Adjit Pai considers providing broadband internet access to rural America, and all of America “the number one issue’’ for the Federal Communications Commission. Pai is not sitting in a sterile Washington office plotting strategy. This week, he is visiting mid-Atlantic and Appalachian cities to learn more about the need for broadband access to help with rural medical care, education and economic development.

He headed to Fishersville to observe the telemedicine program at [VRHA member] Augusta Health in Fishersville. Pai learned that Augusta Health doctors are able to assess stroke patients and lower the mortality rate through telemedicine.

Lisa Schwenk, director of public relations for Augusta Health, said Pai was briefed on the hospital’s telestroke program with the [VRHA member] University of Virginia, saw the telecommunications program the hospital has with local EMS providers and reviewed the program that allow health care workers to monitor home health patients remotely. He also learned about the hospital’s sepsis alert system, which alerts the hospital to patients developing sepsis. The program has helped lower patient mortality.

Read the full article.

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Infant Mortality

By Adam Beam - Lexington Herald Leader

Placing much of the blame on smoking, a study chronicling the ongoing health crisis in Appalachia has concluded that the 13-state region suffers from a growing disparity in infant mortality and life expectancy, two key indicators of "a nation's health and well-being."
The study, published in the August issue of Health Affairs, compared infant mortality and life expectancy rates in Appalachia with the rest of the United States between 1990 and 2013. It found while the rates were similar in the 1990s, by 2013 infant mortality across Appalachia was 16 percent higher than the rest of the country while life expectancy for adults was 2.4 years shorter.
While the region has been the focus of the opioid epidemic in recent years, the study found one of the biggest culprits was likely the prevalence of smoking and the region's tendency to be "more accepting of tobacco use as a social norm." Gopal K. Singh, a co-author of the study and a senior health equity adviser with the Health Resources and Services Administration, noted nearly 20 percent of Appalachian women report they smoked during pregnancy. In the rest of the country, it's 8 percent.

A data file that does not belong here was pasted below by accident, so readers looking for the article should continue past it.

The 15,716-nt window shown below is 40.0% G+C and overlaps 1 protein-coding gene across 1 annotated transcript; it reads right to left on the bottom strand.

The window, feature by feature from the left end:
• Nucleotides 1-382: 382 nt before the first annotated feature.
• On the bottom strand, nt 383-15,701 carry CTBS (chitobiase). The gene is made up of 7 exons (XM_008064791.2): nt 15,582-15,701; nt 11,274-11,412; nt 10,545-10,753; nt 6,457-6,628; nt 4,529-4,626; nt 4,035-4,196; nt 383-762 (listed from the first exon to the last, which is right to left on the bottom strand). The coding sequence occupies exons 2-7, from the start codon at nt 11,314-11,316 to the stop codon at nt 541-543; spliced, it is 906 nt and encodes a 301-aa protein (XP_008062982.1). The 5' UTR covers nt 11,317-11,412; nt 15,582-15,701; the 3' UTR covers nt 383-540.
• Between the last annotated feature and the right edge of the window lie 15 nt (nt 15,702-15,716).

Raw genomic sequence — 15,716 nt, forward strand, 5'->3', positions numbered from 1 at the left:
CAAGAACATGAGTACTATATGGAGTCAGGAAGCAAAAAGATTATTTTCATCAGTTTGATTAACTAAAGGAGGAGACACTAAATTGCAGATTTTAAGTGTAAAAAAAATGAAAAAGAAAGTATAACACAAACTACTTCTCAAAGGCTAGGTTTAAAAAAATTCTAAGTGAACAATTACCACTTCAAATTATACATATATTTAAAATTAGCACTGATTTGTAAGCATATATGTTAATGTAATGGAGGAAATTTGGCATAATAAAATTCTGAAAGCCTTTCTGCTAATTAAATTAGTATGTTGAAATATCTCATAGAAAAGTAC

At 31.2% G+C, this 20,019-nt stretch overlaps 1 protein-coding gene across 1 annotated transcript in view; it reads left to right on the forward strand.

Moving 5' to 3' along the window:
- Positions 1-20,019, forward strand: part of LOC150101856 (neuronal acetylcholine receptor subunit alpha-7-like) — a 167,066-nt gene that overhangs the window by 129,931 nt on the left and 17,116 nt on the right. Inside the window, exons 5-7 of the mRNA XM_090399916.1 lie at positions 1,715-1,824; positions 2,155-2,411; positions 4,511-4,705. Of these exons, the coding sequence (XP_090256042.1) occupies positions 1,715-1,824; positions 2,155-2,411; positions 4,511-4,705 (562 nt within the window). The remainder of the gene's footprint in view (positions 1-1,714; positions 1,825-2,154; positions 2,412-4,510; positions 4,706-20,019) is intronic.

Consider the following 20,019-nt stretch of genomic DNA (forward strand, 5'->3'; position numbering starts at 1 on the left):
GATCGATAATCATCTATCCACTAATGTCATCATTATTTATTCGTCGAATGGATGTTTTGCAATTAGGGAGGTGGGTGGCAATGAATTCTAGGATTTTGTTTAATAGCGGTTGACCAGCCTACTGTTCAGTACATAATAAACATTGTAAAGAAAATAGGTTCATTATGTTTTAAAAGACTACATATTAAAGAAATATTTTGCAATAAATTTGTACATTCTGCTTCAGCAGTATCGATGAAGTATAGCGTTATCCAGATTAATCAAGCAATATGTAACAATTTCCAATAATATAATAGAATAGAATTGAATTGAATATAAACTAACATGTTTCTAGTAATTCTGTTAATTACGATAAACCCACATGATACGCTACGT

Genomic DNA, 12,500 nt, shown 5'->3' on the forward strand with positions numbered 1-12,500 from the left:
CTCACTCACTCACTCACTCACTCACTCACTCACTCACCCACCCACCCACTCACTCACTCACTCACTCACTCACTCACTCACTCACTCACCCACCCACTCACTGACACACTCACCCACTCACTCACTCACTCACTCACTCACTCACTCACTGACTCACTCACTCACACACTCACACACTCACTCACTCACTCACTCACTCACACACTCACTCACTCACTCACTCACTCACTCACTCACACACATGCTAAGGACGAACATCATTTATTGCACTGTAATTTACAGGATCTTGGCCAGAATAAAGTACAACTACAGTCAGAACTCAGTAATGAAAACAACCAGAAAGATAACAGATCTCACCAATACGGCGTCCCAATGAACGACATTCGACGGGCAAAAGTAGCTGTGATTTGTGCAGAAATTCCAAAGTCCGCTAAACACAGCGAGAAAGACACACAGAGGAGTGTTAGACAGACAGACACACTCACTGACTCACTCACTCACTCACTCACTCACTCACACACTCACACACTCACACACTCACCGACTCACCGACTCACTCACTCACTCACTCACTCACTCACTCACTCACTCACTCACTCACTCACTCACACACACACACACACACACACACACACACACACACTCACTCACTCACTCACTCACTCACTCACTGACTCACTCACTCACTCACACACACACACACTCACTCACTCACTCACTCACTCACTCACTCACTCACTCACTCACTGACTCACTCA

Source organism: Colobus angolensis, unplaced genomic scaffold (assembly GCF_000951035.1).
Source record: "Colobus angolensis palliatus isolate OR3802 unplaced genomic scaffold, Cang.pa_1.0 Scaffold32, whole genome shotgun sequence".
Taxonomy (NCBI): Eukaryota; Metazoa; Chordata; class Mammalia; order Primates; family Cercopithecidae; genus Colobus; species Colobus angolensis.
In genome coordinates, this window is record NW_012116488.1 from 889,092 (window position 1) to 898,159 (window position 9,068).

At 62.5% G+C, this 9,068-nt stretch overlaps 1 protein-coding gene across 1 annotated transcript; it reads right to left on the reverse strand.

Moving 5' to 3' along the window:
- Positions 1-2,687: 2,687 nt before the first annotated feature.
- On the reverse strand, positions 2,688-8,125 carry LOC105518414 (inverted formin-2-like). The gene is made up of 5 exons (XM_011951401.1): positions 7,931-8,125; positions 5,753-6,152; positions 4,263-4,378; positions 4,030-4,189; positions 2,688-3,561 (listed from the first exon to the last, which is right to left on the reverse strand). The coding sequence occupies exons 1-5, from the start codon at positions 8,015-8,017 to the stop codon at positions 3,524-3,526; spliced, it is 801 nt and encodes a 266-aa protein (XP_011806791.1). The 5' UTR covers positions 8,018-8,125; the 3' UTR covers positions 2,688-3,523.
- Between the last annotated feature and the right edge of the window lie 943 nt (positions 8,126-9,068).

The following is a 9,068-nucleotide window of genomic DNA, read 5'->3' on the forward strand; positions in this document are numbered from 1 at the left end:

Read the full article.


National News

EMS on Life Support

By Arthur Hsieh - EMS1.com

It's been known for decades that rural EMS is in critical condition in the United States. Built on the backs of hard working, dedicated volunteers, rural ambulance services have been scraping by to continue to provide emergency response to their communities.

As the number of volunteers dwindles, so does the medical safety net that EMS provides. A recent study by the American College of Emergency Physicians verifies that trend – a rural EMS response may take almost twice as long as an urban response.

It's not only the loss of volunteer EMS providers creating a service gap. Funding for EMS overall has always been tight. Reimbursement for rural transport can be higher than for urban transport, but not enough to reliably make ends meet. 

Read the full article and related story in Kaiser Health News.

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CMS Hospital Rankings

By Tim Marema - Daily Yonder

The national hospital ranking system may be misleading patients about the quality of care they can expect to receive at rural medical facilities, according to researchers at the University of North Carolina at Chapel Hill.

That’s because rural hospitals are nearly three times more likely than urban ones to lack a rating, which could lead consumers to think rural hospitals were “hiding something” or had received a rating of zero. In fact, the researchers said, smaller hospitals were less likely to have enough cases to generate the data used in the rating system.

For the past four years, the federal Centers for Medicare & Medicaid have released ratings for about 4,600 U.S. hospitals. Five stars is the highest level, and one is the lowest.

Read the full article.

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COPD Action Plan

By Kay Miller Temple - Rural Health Information Hub

A January 2017 report issued by the Centers for Disease Control and Prevention (CDC) demonstrated that rural mortality rates have “decreased at a much slower pace, resulting in a widening gap between rural and urban mortality.” But, COPD Foundation president Grace Anne Dorney Koppel is quick to highlight an important outlier disease.